Republican presidential candidate and former Massachusetts Gov. Mitt Romney refused once again to appease the social conservative bloc, refusing to sign a pro-marriage pledge that generated controversy for language, since removed, that appeared to endorse slavery.
The pledge, circulated by the conservative Christian organization Family Leader, urges candidates to reject same-sex marriage, condemn pornography and foreswear Sharia Law. Romney had previously refused to sign a pledge known as the Susan B. Anthony List that affirmed opposition to abortion.
A Romney campaign spokesperson told The Associated Press that Romney supports traditional marriage but believed the Family Leader pledge contained references and provisions that were undignified and inappropriate for a presidential campaign. That was likely a reference to not only the current language of the oath but a now eliminated passage -- present when Michele Bachmann signed -- noting that a child born into slavery in 1860 was more likely to be raised by his mother and father in a two-parent household than was an African American baby born after the election of the USA's first African-American President,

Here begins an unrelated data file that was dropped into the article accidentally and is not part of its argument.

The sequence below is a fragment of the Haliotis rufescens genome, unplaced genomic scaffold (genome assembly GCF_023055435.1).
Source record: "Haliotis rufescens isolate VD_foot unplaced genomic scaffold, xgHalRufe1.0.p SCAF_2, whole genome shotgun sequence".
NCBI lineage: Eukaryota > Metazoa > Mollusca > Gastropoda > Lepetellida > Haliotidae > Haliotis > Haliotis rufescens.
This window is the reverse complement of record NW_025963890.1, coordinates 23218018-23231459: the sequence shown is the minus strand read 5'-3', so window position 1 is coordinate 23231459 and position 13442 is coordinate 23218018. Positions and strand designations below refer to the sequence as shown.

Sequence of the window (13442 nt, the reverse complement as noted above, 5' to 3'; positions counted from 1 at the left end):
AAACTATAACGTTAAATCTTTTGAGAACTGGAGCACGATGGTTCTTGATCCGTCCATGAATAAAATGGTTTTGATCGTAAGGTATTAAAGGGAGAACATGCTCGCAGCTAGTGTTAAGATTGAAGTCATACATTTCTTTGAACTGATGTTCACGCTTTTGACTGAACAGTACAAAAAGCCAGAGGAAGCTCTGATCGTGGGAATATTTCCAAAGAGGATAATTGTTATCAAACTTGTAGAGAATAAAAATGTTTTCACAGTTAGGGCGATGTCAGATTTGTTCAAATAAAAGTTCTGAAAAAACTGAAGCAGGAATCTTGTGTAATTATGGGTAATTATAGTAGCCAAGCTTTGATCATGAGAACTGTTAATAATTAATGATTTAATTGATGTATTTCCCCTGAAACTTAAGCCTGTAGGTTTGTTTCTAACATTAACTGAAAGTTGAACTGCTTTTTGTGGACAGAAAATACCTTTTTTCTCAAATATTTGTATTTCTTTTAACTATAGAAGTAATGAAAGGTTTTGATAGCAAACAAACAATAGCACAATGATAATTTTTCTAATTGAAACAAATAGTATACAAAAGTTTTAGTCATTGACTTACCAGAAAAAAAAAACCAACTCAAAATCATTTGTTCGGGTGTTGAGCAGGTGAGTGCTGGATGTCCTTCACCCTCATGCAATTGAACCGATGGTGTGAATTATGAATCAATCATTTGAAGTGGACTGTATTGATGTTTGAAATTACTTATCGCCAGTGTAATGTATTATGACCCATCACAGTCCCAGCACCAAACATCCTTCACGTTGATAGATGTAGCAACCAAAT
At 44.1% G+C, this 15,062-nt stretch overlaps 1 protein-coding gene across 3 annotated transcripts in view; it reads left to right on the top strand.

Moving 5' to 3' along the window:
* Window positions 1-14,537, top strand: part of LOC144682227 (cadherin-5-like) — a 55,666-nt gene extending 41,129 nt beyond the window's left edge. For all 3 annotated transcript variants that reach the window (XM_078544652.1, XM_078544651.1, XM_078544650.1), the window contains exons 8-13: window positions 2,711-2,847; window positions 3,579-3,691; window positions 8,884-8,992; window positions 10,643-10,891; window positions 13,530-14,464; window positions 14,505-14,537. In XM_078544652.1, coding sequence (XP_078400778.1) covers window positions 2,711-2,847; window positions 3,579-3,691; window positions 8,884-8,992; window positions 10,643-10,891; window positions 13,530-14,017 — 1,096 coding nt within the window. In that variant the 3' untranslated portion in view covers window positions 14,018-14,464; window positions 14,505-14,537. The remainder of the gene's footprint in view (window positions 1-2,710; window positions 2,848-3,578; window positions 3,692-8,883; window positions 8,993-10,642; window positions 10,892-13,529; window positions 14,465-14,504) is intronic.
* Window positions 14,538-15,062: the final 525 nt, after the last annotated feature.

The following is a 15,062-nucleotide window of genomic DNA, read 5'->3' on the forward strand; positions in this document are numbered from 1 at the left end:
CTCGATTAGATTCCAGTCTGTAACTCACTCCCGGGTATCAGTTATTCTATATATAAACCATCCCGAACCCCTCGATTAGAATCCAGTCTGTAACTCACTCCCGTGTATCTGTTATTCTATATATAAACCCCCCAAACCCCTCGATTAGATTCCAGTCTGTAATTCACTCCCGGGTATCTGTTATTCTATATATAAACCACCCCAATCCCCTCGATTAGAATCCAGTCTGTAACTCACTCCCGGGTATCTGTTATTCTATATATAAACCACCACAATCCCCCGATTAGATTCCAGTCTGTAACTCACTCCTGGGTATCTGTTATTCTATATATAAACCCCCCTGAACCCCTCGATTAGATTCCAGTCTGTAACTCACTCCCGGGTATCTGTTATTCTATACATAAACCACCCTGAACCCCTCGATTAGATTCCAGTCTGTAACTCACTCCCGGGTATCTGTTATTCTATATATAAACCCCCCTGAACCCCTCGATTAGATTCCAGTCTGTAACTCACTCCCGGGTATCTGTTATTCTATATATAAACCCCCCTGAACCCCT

Romney is the first candidate to explicitly reject the oath -- Bachmann and Rick Santorum have signed it, while others have remained silent. His decision reflects a strategy less focused on the social issues informing the early Iowa caucus, with its large base of evangelical voters, than on his message of economic stewardship.